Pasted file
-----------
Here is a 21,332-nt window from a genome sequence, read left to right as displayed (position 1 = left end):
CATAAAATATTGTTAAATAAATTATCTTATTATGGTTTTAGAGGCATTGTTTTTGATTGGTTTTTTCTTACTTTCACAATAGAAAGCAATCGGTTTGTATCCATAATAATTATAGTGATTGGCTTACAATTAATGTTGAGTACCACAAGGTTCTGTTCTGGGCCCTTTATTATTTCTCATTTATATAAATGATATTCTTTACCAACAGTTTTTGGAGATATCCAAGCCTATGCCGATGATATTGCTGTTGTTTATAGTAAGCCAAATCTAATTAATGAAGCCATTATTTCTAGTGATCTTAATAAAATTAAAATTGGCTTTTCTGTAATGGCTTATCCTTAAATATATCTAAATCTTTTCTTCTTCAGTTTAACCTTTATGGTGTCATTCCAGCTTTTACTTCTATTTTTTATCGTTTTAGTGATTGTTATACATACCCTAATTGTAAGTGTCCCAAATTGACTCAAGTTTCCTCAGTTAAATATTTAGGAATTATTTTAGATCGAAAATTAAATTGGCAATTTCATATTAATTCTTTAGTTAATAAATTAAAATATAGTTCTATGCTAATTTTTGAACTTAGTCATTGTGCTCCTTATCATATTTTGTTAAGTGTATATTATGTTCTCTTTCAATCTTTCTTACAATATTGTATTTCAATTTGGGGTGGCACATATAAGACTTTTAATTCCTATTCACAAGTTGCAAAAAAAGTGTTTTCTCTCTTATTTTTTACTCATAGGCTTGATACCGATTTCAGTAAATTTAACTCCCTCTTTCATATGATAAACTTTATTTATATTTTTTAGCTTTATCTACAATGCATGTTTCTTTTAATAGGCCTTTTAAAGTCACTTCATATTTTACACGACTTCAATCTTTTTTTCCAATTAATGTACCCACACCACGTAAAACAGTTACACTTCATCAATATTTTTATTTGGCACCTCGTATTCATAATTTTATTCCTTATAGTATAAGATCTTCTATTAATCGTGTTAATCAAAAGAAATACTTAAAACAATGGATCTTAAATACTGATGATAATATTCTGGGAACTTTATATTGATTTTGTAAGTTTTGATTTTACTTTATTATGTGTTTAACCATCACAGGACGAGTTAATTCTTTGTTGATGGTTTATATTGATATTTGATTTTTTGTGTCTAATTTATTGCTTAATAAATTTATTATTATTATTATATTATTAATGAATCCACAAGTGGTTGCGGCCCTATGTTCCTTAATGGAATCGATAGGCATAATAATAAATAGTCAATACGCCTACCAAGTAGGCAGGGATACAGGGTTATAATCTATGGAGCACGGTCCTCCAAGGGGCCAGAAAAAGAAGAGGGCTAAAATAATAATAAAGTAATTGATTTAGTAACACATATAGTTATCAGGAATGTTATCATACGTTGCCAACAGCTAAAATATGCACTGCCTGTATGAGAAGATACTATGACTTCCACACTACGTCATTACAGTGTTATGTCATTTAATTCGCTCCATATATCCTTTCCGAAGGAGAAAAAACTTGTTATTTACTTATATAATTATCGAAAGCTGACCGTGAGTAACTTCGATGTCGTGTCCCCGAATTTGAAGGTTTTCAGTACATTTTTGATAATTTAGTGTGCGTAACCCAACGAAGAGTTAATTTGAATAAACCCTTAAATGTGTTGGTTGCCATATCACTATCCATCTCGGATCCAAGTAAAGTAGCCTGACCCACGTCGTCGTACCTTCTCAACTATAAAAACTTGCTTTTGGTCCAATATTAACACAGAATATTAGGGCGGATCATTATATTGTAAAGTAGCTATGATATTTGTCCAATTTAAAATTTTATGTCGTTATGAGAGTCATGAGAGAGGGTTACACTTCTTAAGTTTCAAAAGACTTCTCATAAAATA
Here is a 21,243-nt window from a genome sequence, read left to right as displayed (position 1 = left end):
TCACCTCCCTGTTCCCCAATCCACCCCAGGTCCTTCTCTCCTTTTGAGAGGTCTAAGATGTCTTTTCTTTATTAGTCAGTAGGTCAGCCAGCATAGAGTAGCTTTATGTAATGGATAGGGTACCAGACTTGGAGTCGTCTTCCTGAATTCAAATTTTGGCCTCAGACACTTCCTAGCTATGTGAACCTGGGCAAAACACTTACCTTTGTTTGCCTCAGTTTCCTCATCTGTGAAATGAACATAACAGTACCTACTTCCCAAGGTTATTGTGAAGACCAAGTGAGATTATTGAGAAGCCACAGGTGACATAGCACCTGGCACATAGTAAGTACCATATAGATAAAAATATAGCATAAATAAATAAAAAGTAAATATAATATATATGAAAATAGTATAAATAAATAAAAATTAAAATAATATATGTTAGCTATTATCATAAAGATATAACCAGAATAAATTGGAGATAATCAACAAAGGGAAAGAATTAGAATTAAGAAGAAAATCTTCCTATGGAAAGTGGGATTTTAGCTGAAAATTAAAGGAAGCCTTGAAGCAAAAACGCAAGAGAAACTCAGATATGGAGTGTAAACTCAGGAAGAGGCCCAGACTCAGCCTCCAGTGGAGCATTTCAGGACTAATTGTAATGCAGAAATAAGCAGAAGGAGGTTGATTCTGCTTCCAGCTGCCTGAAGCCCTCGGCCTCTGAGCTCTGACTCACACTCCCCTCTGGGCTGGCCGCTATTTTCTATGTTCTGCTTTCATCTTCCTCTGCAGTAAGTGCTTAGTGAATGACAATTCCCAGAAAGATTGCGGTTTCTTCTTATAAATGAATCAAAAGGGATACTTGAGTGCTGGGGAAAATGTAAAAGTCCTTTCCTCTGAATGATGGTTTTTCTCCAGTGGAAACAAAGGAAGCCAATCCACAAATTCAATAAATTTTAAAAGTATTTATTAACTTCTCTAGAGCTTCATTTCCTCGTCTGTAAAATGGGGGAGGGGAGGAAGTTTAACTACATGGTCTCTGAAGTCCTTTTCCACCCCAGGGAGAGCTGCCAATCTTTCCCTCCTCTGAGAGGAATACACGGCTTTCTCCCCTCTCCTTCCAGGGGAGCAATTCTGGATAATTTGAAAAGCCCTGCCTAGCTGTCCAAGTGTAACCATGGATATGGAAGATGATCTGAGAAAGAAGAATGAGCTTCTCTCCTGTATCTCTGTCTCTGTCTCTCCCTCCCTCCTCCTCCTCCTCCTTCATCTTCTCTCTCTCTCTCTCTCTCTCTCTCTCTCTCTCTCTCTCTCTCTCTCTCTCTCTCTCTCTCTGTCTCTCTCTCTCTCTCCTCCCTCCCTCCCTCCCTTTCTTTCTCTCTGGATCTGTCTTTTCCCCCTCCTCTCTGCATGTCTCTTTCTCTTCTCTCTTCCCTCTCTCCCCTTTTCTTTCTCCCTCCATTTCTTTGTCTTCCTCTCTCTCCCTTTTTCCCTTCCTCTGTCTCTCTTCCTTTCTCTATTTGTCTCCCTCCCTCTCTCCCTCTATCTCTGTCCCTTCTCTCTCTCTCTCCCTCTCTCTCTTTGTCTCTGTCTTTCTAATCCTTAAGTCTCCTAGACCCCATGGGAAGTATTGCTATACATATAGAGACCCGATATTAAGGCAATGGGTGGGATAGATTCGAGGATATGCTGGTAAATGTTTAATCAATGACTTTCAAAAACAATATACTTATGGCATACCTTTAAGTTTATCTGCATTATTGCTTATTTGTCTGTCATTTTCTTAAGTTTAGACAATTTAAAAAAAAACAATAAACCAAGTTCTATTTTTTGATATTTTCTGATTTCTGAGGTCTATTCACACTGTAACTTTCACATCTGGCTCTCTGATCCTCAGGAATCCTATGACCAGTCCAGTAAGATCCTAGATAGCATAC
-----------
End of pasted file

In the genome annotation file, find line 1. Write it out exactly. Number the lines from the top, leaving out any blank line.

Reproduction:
Here is a 21,332-nt window from a genome sequence, read left to right as displayed (position 1 = left end):